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Tuesday, December 20, 2005

My library books were seriously overdue but the fines should be waived because... 

"I loaned them to friend and her house slid off its foundation with the books in it! The house was condemned! Did you want me to break the law and endanger my life to retrieve the books? Are you saying the books are worth more than my life?"
(She tried to use the same excuse the next year.)

"I'm battling a possible addiction."

"Due to the richness of the material I couldn't possibly savour these books in the paltry time allowed me." (12 weeks)

"I thought society was going to collapse and it didn't, but I left the books I had checked out on survivalism in the woods and now I can't find them."

A man's sister sent some overdue interlibrary loan books back with an apologetic note for their lateness. The books were European 'art' texts with pictures of naked children. Right after he checked the books out, her brother had gone to jail for 6 months for pedophilia. When he was released he did the honorable thing, which is hang himself, although not completely honorable, because he didn't return his library books first. His sister found the books, a pile of overdue notices as well as some other really unpleasant things when she was cleaning out his apartment. What a grim task that must have been.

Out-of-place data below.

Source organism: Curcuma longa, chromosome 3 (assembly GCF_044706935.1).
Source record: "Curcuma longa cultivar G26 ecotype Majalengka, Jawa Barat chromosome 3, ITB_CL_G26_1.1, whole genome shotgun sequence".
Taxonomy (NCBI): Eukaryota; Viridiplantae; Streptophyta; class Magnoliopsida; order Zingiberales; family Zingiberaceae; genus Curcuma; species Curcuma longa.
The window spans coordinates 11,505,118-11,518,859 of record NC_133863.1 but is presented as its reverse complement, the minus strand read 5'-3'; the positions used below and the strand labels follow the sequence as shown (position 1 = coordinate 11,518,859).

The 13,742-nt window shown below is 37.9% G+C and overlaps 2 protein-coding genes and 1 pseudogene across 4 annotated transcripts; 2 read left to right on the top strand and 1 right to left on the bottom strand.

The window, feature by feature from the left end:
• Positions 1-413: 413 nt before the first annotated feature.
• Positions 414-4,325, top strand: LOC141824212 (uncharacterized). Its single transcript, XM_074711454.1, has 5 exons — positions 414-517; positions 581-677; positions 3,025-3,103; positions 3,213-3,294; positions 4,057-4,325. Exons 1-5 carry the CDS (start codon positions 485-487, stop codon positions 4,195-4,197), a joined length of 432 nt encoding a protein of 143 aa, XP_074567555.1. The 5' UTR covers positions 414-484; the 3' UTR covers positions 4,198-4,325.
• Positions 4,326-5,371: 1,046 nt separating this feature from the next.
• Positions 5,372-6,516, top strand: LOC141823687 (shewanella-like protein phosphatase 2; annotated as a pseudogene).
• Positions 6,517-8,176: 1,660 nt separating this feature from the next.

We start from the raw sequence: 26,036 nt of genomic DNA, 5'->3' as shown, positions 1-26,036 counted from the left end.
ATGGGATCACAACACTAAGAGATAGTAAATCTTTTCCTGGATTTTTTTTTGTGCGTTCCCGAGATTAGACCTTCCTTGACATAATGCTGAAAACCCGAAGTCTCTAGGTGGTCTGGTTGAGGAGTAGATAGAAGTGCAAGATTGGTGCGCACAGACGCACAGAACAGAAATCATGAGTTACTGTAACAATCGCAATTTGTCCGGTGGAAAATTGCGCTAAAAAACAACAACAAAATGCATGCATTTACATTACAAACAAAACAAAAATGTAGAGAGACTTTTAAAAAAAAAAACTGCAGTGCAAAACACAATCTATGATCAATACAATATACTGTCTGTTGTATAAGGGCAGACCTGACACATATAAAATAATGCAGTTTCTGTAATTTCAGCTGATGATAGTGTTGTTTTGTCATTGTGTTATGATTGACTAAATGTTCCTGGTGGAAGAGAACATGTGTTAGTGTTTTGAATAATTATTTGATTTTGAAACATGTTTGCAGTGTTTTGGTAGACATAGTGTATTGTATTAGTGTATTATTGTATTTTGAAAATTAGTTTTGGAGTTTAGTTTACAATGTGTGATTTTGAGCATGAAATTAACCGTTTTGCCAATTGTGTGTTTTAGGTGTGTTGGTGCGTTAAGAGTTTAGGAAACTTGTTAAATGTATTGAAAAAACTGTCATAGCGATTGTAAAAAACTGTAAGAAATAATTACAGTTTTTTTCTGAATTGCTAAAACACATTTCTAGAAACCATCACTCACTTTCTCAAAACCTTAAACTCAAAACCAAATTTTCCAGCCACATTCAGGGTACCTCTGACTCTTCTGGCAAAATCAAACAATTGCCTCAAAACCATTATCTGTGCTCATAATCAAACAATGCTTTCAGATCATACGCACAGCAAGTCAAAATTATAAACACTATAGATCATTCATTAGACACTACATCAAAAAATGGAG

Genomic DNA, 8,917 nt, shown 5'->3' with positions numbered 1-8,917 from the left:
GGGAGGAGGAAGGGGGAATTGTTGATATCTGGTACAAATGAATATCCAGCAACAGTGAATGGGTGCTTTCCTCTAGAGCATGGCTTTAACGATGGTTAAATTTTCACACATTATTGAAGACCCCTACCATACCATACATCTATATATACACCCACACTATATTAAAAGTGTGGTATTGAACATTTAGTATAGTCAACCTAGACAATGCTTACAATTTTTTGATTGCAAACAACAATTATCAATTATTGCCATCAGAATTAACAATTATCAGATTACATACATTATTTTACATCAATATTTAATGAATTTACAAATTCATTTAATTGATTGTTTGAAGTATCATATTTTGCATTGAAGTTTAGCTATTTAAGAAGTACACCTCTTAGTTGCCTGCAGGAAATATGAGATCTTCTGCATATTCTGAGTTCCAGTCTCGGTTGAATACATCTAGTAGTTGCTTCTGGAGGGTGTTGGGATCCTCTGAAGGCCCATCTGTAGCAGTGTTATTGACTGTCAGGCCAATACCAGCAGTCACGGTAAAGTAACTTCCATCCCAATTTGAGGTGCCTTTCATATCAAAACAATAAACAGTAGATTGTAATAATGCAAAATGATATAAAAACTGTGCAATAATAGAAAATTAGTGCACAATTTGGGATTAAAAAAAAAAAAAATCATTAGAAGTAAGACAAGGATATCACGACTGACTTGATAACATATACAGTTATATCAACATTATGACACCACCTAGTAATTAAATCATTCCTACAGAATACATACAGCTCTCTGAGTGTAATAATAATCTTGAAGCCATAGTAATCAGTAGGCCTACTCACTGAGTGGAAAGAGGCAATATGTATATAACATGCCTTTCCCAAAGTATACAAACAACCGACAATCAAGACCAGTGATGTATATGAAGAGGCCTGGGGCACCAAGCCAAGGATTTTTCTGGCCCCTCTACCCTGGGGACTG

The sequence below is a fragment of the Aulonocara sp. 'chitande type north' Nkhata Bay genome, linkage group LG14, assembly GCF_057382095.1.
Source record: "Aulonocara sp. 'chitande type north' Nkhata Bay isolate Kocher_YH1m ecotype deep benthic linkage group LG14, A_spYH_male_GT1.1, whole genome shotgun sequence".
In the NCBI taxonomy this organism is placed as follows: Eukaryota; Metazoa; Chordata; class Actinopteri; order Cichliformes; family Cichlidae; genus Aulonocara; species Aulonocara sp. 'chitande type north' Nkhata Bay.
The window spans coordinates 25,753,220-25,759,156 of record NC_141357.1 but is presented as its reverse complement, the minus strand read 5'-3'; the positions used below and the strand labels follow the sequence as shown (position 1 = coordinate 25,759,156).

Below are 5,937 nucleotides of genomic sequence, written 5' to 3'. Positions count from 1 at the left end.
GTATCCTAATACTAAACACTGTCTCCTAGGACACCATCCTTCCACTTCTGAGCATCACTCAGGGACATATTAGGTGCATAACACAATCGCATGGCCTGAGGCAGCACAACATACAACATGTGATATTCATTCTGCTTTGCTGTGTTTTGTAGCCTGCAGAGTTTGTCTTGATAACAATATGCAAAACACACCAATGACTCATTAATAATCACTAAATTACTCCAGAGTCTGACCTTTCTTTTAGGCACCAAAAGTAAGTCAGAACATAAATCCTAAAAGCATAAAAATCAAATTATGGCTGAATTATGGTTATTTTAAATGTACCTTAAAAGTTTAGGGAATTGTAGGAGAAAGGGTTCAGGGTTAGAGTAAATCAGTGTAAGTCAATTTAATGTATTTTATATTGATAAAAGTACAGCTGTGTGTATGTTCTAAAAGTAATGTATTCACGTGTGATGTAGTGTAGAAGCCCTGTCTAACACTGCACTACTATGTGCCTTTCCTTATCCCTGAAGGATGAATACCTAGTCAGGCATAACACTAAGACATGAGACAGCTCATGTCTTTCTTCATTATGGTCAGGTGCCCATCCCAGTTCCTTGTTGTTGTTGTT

Comments:
Your blog has been possibly the most entertaining one I have seen in a while. I really like the way you write, as well.
 
While I cracked up at "the honorable thing, which was hang himself," the next sentence was quite sad. I can't imagine having to be "a cleaner."
 
Please tell me you let the kiddie-diddler's sister off the hook.
 
From personal experience. I had a guy return his and his wife's books late.

He did not ask for his fines to be waved but he was very apoligetic. His wife had just died (true).

I did not have the heart to even mention overdue fines.

Eventually the Library I worked in at the time abolished fines. We would not let you continue borrowing till the books were returned or accounted for but there were no fines.

One of the reasons this came about was a parent returning their childs books had to pay some nasty fines. The parent dragged that child out the library and the words will stay with me forever. "Thats it you will never borrow another book!" The child never did.

That child was denied the pleasure of reading and using the library!

It became obvious that fines were a barrier to what we were trying to achieve.

They had to go.

In some circumstances they may be necessary but in most they are not.

There are better ways.
 
We don't charge kids fines, for just this reason. We want our material returned, but not at the expense of causing psychological trauma. Often these matters are outside the control of a child, anyway.

Our fines max out for adult material at $5. If the patron doesn't return the material after a couple of months the patron gets charged for the item. If the patron returns the material, even after he has been charged, he only has to pay $5. I think this is more than reasonable.
 
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